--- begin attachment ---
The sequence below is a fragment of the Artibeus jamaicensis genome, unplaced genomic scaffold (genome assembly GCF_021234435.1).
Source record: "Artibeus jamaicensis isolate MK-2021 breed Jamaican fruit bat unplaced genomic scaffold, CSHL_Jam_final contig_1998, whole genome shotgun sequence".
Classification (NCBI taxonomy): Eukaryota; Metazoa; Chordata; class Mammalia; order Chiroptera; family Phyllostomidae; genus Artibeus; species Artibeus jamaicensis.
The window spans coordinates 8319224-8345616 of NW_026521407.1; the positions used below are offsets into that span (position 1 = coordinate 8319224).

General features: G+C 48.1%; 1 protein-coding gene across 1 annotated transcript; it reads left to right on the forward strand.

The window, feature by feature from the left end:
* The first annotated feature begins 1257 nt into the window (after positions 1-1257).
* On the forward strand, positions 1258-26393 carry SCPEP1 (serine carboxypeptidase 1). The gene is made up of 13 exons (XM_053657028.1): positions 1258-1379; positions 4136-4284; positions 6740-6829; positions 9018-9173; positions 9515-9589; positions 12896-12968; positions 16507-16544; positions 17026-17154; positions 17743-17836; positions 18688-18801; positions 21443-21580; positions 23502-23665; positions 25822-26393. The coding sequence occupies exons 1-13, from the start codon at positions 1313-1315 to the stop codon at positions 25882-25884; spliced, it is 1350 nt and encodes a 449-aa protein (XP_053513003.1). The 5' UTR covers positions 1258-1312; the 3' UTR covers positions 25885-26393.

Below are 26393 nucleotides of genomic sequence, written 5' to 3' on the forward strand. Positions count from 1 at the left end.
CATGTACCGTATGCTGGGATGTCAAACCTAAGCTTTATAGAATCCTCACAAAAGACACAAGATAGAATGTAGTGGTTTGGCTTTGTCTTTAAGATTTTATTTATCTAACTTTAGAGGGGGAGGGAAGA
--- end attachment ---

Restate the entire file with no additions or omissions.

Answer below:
The sequence below is a fragment of the Artibeus jamaicensis genome, unplaced genomic scaffold (genome assembly GCF_021234435.1).
Source record: "Artibeus jamaicensis isolate MK-2021 breed Jamaican fruit bat unplaced genomic scaffold, CSHL_Jam_final contig_1998, whole genome shotgun sequence".
Classification (NCBI taxonomy): Eukaryota; Metazoa; Chordata; class Mammalia; order Chiroptera; family Phyllostomidae; genus Artibeus; species Artibeus jamaicensis.
The window spans coordinates 8319224-8345616 of NW_026521407.1; the positions used below are offsets into that span (position 1 = coordinate 8319224).

General features: G+C 48.1%; 1 protein-coding gene across 1 annotated transcript; it reads left to right on the forward strand.

The window, feature by feature from the left end:
* The first annotated feature begins 1257 nt into the window (after positions 1-1257).
* On the forward strand, positions 1258-26393 carry SCPEP1 (serine carboxypeptidase 1). The gene is made up of 13 exons (XM_053657028.1): positions 1258-1379; positions 4136-4284; positions 6740-6829; positions 9018-9173; positions 9515-9589; positions 12896-12968; positions 16507-16544; positions 17026-17154; positions 17743-17836; positions 18688-18801; positions 21443-21580; positions 23502-23665; positions 25822-26393. The coding sequence occupies exons 1-13, from the start codon at positions 1313-1315 to the stop codon at positions 25882-25884; spliced, it is 1350 nt and encodes a 449-aa protein (XP_053513003.1). The 5' UTR covers positions 1258-1312; the 3' UTR covers positions 25885-26393.

Below are 26393 nucleotides of genomic sequence, written 5' to 3' on the forward strand. Positions count from 1 at the left end.
CATGTACCGTATGCTGGGATGTCAAACCTAAGCTTTATAGAATCCTCACAAAAGACACAAGATAGAATGTAGTGGTTTGGCTTTGTCTTTAAGATTTTATTTATCTAACTTTAGAGGGGGAGGGAAGA